My sister Ashley has Angelman syndrome. I tell you this first because she and her disability have become so much a part of my own identity. Ashley is so special to me. Ashley went to all of my gymnastics competitions when we were kids, and she stood by my side as the Maid of Honor at my wedding. Ashley will always be the special part of me that makes me different.
When you are a family with a child who has special needs, you often don’t notice the things that make you different. It’s the only life that you have ever known. I don’t mean the obvious differences like parking in reserved spaces or pushing a wheelchair through the grocery store. The differences are in the actions that become second nature to us. I walk through the mall holding hands with my 32-year-old sister. It never crosses my mind that most grown sisters don’t hold hands in public. I laugh when Ashley makes bossy noises at the waiter when she thinks they may take her dinner plate before she is finished. I forget that the teenage waiter is terrified of Ashley’s hungry glare. I laugh because this is just the life I know. This is my “normal.”
Now that my brother and I are adults, I think the question my parents can’t quite move past is: Did our children without disabilities turn out “normal?” The short answer is no. We are different. Our life and our family have always been different. We were different than our grade school classmates who didn’t know what a seizure was, and we are different than families that go skiing or hiking on vacation because wheelchair accessibility doesn’t matter. But different isn’t bad.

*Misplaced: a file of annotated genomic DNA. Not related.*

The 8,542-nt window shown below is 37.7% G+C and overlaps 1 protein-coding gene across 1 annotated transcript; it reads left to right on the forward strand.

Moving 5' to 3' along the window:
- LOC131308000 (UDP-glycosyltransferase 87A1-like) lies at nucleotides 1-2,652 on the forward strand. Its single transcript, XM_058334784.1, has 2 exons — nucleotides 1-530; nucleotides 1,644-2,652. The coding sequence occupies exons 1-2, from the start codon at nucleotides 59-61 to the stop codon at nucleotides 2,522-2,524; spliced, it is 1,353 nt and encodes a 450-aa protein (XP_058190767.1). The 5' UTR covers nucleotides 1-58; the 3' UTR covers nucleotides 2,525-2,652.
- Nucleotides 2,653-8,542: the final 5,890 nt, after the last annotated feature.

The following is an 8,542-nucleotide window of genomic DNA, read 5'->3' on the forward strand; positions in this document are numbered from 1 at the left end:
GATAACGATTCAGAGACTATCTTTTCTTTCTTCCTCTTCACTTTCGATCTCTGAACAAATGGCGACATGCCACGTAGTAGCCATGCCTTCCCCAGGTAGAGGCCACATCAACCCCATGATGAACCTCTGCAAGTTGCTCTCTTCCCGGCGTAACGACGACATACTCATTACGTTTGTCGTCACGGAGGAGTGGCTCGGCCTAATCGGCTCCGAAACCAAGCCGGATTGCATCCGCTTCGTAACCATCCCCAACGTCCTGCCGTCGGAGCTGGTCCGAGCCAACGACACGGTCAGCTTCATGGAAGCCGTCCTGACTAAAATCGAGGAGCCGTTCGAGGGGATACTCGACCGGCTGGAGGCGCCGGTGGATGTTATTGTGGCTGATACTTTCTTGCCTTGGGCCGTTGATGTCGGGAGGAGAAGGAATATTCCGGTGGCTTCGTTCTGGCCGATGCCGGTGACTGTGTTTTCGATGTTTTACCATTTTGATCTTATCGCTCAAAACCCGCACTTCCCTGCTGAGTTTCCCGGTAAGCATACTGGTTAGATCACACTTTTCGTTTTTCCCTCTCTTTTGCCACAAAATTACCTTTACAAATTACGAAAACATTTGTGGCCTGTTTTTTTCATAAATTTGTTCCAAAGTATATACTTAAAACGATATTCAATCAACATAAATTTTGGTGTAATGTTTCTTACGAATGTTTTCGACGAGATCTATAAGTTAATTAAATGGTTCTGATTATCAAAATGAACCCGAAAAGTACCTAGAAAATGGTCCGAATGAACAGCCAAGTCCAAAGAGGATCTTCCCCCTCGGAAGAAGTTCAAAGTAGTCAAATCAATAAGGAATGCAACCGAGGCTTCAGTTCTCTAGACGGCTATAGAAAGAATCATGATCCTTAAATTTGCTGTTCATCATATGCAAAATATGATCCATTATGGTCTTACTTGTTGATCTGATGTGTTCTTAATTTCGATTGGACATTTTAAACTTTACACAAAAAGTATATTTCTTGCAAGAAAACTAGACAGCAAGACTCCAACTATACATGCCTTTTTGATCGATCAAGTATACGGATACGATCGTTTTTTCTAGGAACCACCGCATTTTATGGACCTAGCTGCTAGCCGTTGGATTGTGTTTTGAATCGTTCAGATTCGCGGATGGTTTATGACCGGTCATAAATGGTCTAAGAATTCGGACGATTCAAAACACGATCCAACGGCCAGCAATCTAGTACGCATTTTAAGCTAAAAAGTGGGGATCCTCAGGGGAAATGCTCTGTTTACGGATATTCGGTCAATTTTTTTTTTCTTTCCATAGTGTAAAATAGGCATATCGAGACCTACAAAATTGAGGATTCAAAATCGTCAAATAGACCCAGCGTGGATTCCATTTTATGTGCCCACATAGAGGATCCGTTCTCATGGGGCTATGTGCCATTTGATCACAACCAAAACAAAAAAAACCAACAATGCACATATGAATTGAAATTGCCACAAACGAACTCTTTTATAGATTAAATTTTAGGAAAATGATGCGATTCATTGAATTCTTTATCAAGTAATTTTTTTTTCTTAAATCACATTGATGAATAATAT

I can’t help but wonder who I would be if I did not have a sister with a disability. It is clear that she has made a huge impact on my life. In so many ways, she has made me a better person. Ashley loves freely, and she has brought that out in me too. I care deeply about the people in my life. I don’t hesitate to say “I love you,” and I give hugs often. On the flip side, because of Ashley, I am terrible at sharing. When I was a kid, if I received a gift that was breakable or had pieces that could be a choking hazard, I was told to hide it and keep it out of Ashley’s hands.
Ashley has made me a great judge of character. All my life I have helped Ashley assess who feels comfortable around her and respects individuals with disabilities. I have a knack for identifying people with compassion and understanding. I have always been good at recognizing other people’s character, but at times, I have been challenged by my own. As a teenager, I struggled with substances and self-esteem in an attempt to say look at me, I’m special too. Having a sister with a disability has developed so much of what is good in me, but it has also brought on extra challenges and difficulties.
Over the last couple of years, I have lovingly shared with my parents the truth that no, I did not turn out “normal.” Having a sister with a disability has made me different. I love how when we watch a movie, we all squeeze together on the same couch because Ashley is obsessed with having us all close. While I love that Ashley feels comfort in our closeness, I also know that this is not how many families sit to watch a movie. Our life is completely different, and most days it doesn’t even cross our minds.
My sister and I are best friends. She is non-verbal, but her smile shares a secret that only a sister can decode. I know she is saying “I love you” with every kiss and hug.
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